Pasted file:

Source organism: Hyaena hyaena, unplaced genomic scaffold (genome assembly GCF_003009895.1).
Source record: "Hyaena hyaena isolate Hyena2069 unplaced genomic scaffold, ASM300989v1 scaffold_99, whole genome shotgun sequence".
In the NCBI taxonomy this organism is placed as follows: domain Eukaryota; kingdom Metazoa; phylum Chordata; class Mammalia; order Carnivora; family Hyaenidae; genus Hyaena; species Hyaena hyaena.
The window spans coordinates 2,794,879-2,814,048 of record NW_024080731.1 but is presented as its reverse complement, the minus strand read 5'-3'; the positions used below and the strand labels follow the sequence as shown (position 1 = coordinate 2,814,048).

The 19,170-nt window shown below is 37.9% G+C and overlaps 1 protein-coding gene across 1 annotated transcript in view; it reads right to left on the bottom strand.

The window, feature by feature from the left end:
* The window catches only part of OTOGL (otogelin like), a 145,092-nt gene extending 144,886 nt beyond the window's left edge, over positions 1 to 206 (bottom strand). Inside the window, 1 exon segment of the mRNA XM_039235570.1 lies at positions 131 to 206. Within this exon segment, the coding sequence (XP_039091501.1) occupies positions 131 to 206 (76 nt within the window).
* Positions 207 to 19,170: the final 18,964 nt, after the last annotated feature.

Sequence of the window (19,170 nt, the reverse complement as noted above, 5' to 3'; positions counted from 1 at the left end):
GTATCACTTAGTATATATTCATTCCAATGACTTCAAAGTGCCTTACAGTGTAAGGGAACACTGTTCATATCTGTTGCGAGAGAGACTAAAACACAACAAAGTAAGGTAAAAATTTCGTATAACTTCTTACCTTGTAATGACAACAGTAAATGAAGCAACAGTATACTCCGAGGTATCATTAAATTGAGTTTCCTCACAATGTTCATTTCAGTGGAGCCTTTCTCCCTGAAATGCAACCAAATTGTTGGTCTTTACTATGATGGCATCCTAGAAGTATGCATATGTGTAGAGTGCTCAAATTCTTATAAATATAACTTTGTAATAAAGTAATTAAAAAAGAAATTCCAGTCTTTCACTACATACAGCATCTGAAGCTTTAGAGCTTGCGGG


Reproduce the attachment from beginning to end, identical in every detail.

Source organism: Hyaena hyaena, unplaced genomic scaffold (genome assembly GCF_003009895.1).
Source record: "Hyaena hyaena isolate Hyena2069 unplaced genomic scaffold, ASM300989v1 scaffold_99, whole genome shotgun sequence".
In the NCBI taxonomy this organism is placed as follows: domain Eukaryota; kingdom Metazoa; phylum Chordata; class Mammalia; order Carnivora; family Hyaenidae; genus Hyaena; species Hyaena hyaena.
The window spans coordinates 2,794,879-2,814,048 of record NW_024080731.1 but is presented as its reverse complement, the minus strand read 5'-3'; the positions used below and the strand labels follow the sequence as shown (position 1 = coordinate 2,814,048).

The 19,170-nt window shown below is 37.9% G+C and overlaps 1 protein-coding gene across 1 annotated transcript in view; it reads right to left on the bottom strand.

The window, feature by feature from the left end:
* The window catches only part of OTOGL (otogelin like), a 145,092-nt gene extending 144,886 nt beyond the window's left edge, over positions 1 to 206 (bottom strand). Inside the window, 1 exon segment of the mRNA XM_039235570.1 lies at positions 131 to 206. Within this exon segment, the coding sequence (XP_039091501.1) occupies positions 131 to 206 (76 nt within the window).
* Positions 207 to 19,170: the final 18,964 nt, after the last annotated feature.

Sequence of the window (19,170 nt, the reverse complement as noted above, 5' to 3'; positions counted from 1 at the left end):
GTATCACTTAGTATATATTCATTCCAATGACTTCAAAGTGCCTTACAGTGTAAGGGAACACTGTTCATATCTGTTGCGAGAGAGACTAAAACACAACAAAGTAAGGTAAAAATTTCGTATAACTTCTTACCTTGTAATGACAACAGTAAATGAAGCAACAGTATACTCCGAGGTATCATTAAATTGAGTTTCCTCACAATGTTCATTTCAGTGGAGCCTTTCTCCCTGAAATGCAACCAAATTGTTGGTCTTTACTATGATGGCATCCTAGAAGTATGCATATGTGTAGAGTGCTCAAATTCTTATAAATATAACTTTGTAATAAAGTAATTAAAAAAGAAATTCCAGTCTTTCACTACATACAGCATCTGAAGCTTTAGAGCTTGCGGG